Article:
I'm ready for The King to return. Don't worry about the radiation, we have science to protect us. The follies of man over and over. All you need is the size of a mustard seed.

    April 3, 2011 at 6:54 pm |
    • Eric G.

      Elvis?

      April 3, 2011 at 7:16 pm |
    • no gods

      "All you need is the size of a mustard seed."

      The average size brain of believer.

      April 3, 2011 at 7:27 pm |
    • Right On Bye

      No, Constantine the Great or maybe the Persian King Cyrus the king of kings. To lump all believers in one group, is like lumping all people who make such statements as "the average size of the brain of believer", as narrow minded idiots. Neither one is true, or there would be no hope for any of us.

      April 3, 2011 at 10:03 pm |
  5. Pat

    Athanasius of Alexandria defined the contents of the Bible in his 39th Festal Letter. The books he didn't want got left out; the ones he wanted were the ones that made it. There's your Bible.

    April 3, 2011 at 3:15 pm |
    • faithful

      I don't care who wrote the bible, as long as it warned and made me aware about the coming of the marked beast and its (Atheists) minions so that I could prepare myself and my family that we maybe prevented ourselves from the on-slaught.

      April 3, 2011 at 4:00 pm |
    • Right On Bye

      Faithful missed the boat a long time ago. The beast was Nero, severe persecutor of Christains when Revelations was written. Fear of Nero was what forced it to be written in such an allegorical and vengeful way. The Romans of the times actually thought the Christains were atheists, because they did not believe in the accepted Gods of the time.

      It would be better not to care who wrote it, so long as your family learned how to be good people from it.

      April 3, 2011 at 5:21 pm |
    • Right On Bye

      Pat: And that's only one of the many versions of the Bible. Athanasius' decrees had no impact on the Christains outside the Roman Empire, like in Persia, India, Ethiopia, Armenia; and the barbarians preferred Arian's versions and ideas for a long time. So many paths.

      April 3, 2011 at 5:27 pm |
  6. Lo-Tsai

    Do not attempt to live by words in books translated from one dead language into another several times over the centuries. Instead be here now with the living Tao of Nature and you'll be content and free.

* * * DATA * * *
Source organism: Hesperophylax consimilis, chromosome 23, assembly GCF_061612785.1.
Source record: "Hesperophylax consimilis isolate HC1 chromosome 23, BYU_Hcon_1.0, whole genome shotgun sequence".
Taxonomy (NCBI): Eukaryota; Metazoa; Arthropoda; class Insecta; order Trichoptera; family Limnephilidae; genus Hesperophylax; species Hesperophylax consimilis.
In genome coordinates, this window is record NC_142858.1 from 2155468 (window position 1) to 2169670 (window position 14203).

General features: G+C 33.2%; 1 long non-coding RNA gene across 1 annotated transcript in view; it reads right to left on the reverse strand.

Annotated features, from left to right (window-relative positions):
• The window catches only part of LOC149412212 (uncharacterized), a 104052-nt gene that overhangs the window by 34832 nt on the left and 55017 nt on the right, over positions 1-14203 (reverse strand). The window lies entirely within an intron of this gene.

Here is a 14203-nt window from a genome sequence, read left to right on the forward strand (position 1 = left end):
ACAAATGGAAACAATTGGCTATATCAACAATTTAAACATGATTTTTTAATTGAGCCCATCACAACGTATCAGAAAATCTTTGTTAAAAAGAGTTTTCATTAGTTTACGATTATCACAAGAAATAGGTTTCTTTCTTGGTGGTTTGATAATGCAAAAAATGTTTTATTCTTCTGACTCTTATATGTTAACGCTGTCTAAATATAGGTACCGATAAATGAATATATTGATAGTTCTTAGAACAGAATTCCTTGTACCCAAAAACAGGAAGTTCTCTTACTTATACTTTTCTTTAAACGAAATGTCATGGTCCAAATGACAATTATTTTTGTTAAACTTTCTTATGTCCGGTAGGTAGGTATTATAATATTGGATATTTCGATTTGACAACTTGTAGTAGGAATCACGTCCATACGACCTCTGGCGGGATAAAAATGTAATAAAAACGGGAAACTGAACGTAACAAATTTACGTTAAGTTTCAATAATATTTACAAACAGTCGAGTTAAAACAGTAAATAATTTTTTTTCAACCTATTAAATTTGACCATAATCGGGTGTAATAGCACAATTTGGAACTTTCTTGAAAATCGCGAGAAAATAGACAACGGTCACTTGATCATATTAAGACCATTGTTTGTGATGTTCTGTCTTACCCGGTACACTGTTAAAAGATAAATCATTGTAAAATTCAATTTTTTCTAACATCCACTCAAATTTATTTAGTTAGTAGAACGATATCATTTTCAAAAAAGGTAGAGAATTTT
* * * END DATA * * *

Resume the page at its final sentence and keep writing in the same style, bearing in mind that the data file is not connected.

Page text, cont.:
April 3, 2011 at 1:52 pm |
    • Right On Bye

      Agreed. I thought it was Lao Tzu? The order of the universe. As above, so below? What is the sound of one hand clapping? Oops that was Zen. All part of the same natural world though – of which we are a part of, not apart from. Just like God. One in the same.

      April 3, 2011 at 5:11 pm |
  7. Jesusfreakazoid

    I agree it doesn't matter who wrote the Bible. The problem is when people let this book which is full of hate, prejudice, and immorality control their lives.

    April 3, 2011 at 1:06 pm |
  8. Trev

    From a scholarly standpoint this is an honest and transparent take on biblical authorship. Well done. Unfortunately I think you take your conclusion too far, David. You've departed from the premise of biblical authorship mattering less and choose to spell out what it's really about. You lost my vote here, David, because it's not really about those things you say. It's God's story, where He is the central character, not Moses or Joshua or anyone else. You left God out of your conclusion entirely. For a lot of people I can see that indicting everything you just said, because ultimately you've just set up the Bible to be just another good book. For a person of faith it's more than that.

    April 3, 2011 at 12:32 pm |
  9. scrollman

    Who really cares how many angels can dance on the head of a pin? Mankind has always had a twisted mind which it uses to control the masses. Just for a moment, consider the impact the revelation of irrefutable proof of accepted doctrine and dogma were constructs, devised by man to control man, and had no basis in the teachings of those it espouses. Read The Fallujah Scrolls.

    April 3, 2011 at 12:22 pm |
  10. Nunof

    I thought your artilce was briliant – until I read the comments. You might as well have not written it at all.
    I have degrees in Biblical Languages and have studied various sides of the issues and come to agree with you. People believe w/o much critical thinking ... but what's weird is that nothing seems to be able to make them change their minds.

    Some people trust their fundamentalist preachers ... others bible "scholars," and still others trust "scientists." Shoot, there are millions who trust Oprah – she isn't an expert in anything (but self-promotional media). You have written something very cool here ... it says (to my mind) that it's hard to trust anyone or anything if you view the world critically.

    You are correct – but what good is it? Jesus described first century Jews (through tears) as "sheep without a shepherd." Today it's clear that the blind still lead the blind, but those being led refuse to accept even the possibility. "Most scholars" teach this ... "Most scientists" teach that ... why do we care what they say? Because we're gullible – so gullible in fact that we don't even recognize how easily we are mislead.

    I applaud your article. And like David – I love the Torah!

    April 3, 2011 at 12:19 pm |
  11. Karin

    Jon S,
    It is not close-minded to feel that religious minded individuals are functioning without a framework of evidence. These individuals are making bold claims without (any) supportive evidence. The type of faith they hold is not the type of faith you state as an example. Rather, the faith a religious individual holds has no evidence what so ever. Your car key and engine starting example holds evidence. As the mechanics of the operation has held true in the past. IE; your car started many times in this fashion. A religious individual will simply inject their god did it, without any supportive evidence. Huge difference. I suppose for them, on a good day god did it. On a bad day the devil did it or it is gods lesson. We could insert anything here really... On a good day Mrs Unicorn graced me. On a bad day Mr. Monster is behaving very badly.